Clinical reasoning is a key competency in any physiotherapy clinical education academic program. A clear and structured thought process informing practice is critical in the clinician’s ability to make good decisions. 41 undergraduate physiotherapy students, in their 3rd and 4th year from the Fiji National University were assessed on their ability to make decisions on ill-defined cues via clinical vignettes. The Script Concordance Test (SCT) with the pass mark standardized at one standard deviation from the class mean score was the assessment tool used to analyze diagnostic clinical reasoning in undergraduate physiotherapy students. Third year students demonstrated a mean score of 59.32%±8.03 while the fourth years scored a slightly higher mean score of 64.97%±10.17 in concordance to the reference norms set by the expert clinicians. There were no significant differences between the 3th to 4th year (p value=0.29) and the 3rd year to the expert (p value=0.40) scores. There were also no significant differences in the 4th year to the expert (p value=0.55) scores. Increasing exposure to clinical experience may have had some effect on increasing levels of clinical reasoning but was not significant. An exposure to an environment that allows for harnessing of thinking skills may be more important in leveraging clinical making abilities. Interventions that help students make good decisions is crucial in training them to be good clinicians. The SCT is a valid assessment tool for psychometric analysis of clinical reasoning amongst physiotherapy students.
Ziauddin Medical University Pakistan
Anum Haider Ladak has completed her MSc from Liaquat National Hospital in Neuro Musculoskeletal Rehabilitation. She is working as a Physiotherapist in Aga Khan Hospital, Pakistan.
Background: Hypertension is the leading cardio vascular problem worldwide. Hypertension persist in the patient for a long time without any symptom which results in weakening of coronary vessels. Hypertension is a major risk factor for stroke, neuropathy and coronary artery disease. Increased blood pressure and lack of exercise are strongly associated with each other.
Aim & Objective: The purpose of this study was to explore the effectiveness of lower limb (cycling) and upper limb exercises (arm stretch trainer) in reducing blood pressure in hypertensive patients.
Method: Case control study was performed on 80 participants with the age between 40-60 years. Participants taken for the study were divided into two groups. Group A with 40 participants were receiving upper limb exercises and the Group B with 40 participants were receiving lower limb exercises. Total 10 sessions of both type of exercises were administered.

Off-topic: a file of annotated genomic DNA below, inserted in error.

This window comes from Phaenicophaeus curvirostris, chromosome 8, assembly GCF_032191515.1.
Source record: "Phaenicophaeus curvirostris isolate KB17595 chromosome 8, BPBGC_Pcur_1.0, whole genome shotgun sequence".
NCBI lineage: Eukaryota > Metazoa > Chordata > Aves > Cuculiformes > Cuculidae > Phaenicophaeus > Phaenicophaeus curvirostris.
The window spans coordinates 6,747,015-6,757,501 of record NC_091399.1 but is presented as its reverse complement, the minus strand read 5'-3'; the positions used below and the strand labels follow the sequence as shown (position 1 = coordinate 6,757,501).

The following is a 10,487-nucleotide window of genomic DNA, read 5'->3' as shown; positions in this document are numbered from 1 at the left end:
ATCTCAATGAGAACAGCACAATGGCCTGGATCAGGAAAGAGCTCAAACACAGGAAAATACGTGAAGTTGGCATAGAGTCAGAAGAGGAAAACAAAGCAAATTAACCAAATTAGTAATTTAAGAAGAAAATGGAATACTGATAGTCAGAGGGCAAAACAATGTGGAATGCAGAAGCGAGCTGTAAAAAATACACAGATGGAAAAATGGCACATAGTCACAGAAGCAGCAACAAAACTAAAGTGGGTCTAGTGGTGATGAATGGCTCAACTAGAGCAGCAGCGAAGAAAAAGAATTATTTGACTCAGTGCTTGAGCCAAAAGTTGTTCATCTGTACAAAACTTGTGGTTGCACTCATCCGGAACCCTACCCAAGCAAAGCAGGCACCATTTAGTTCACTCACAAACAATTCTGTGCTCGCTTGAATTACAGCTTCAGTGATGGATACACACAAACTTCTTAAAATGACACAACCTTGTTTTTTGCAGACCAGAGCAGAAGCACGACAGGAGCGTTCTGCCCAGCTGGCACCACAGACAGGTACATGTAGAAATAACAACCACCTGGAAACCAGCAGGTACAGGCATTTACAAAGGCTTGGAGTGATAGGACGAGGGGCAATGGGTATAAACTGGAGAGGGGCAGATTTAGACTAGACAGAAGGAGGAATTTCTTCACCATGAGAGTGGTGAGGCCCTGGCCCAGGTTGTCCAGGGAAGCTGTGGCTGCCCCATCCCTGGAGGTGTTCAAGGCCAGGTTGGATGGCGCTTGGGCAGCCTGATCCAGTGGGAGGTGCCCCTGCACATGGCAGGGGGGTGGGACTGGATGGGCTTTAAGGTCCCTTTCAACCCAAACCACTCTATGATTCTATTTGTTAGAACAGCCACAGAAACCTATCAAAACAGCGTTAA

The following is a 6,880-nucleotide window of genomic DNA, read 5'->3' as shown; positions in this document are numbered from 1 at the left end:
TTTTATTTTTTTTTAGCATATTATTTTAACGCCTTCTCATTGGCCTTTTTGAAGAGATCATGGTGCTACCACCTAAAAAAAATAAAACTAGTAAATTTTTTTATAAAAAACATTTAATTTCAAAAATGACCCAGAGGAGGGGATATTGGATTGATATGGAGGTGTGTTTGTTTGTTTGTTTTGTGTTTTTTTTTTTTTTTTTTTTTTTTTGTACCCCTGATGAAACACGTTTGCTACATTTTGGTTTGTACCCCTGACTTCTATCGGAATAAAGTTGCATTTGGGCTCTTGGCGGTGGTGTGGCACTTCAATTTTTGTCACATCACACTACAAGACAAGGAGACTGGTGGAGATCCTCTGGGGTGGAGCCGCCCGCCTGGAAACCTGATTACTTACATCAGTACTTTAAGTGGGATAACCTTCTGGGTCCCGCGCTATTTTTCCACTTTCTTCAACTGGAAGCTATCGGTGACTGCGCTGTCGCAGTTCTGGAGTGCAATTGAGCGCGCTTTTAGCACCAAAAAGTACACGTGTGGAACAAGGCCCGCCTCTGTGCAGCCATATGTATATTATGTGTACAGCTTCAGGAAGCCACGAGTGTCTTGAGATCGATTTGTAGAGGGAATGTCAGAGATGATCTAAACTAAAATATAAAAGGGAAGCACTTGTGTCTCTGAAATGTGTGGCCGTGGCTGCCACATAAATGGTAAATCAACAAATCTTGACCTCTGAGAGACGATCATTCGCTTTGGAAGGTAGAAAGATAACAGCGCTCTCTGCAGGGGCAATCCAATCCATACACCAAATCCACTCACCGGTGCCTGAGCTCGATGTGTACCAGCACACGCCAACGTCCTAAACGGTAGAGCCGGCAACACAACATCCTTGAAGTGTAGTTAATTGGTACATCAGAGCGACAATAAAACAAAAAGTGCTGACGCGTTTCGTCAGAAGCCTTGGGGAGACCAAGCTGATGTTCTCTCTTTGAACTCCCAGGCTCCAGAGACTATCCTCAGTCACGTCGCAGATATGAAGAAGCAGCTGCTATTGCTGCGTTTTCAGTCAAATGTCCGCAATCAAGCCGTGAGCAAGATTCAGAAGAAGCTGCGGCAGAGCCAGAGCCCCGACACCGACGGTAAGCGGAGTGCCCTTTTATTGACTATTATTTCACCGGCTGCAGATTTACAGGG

Result: A statistically significant difference was found in systolic and diastolic pressure before and after the exercises. Systolic blood pressure was reduced to 133.95±4.187 after lower limb exercise and 171.800±5.616 after upper limb exercise. Whereas, diastolic blood pressure was reduced to 84.500±2.83 by using lower limb cycling exercise and 92.27±3.40 by using upper limb exercise. T test result shows p value less than 0.005 of both systolic and diastolic blood pressure.
Conclusion: Both the exercises have impact in reducing blood pressure but patients who want quick recovery should go for lower limb exercises.
Adhiparasakthi College of Physiotherapy Tamil Nadu, India
S. Makesh Babu has completed Bachelor of Physiotherapy from The Tamil Nadu Dr.M.G.R.Medical University, Chennai and completed Mater of Physiotherapy with Specialization - Orthopaedics & Traumatology from Sri Ramachandra University, Chennai, India. Currently he is pursuing PhD. He has been in clinical and teaching Physiotherapy for the past 15 years. Presently he is working as Professor in Adhiparasakthi College of Physiotherapy, Tamil Nadu, India. He has received “Award of Professional Excellence” in 5th National Physiotherapy Conference (2017) Organized by School of Physiotherapy, VELS UNIVERSITY, Chennai, India and had received Dr. M.G. Mokashi “Best Physiotherapist Best Teacher Award” in the National Level Physiotherapy Conference - PHYSIO-CON 2016, Srinagar, India. He is a peer reviewer for the African Journal of Health Sciences since 2008 and has been co-author of research papers for National and International academics. His areas of research interests are Physical Activity, Women’s Health, Orthopaedic and Geriatric Rehabilitation.
Email: [email protected]
Statement of the Problem/Background: Physical activity is defined as any bodily movement produced by skeletal muscles that require energy expenditure. World Health Organization (2002) reports that about 60% of the global population do not do the daily minimum recommendation of 30 min of moderate intensity physical activity. In all developing countries, the levels of inactivity have been becoming virtually high and a great problem even in rapidly growing large cities of the world. According to the world Health Survey reports 9.4% Indian men are physically inactive which is the highest of physical inactivity in the Southeast Asian Region (countries include – India, Srilanka, Nepal, Bangladesh, Myanmar) and Physical inactivity level of Indian women were reported as 15.6% which is the second place next to Bangladesh (27.0%). The studies performed by the various researchers from various countries among college students have been found to have moderate to poor physical activity levels/habits.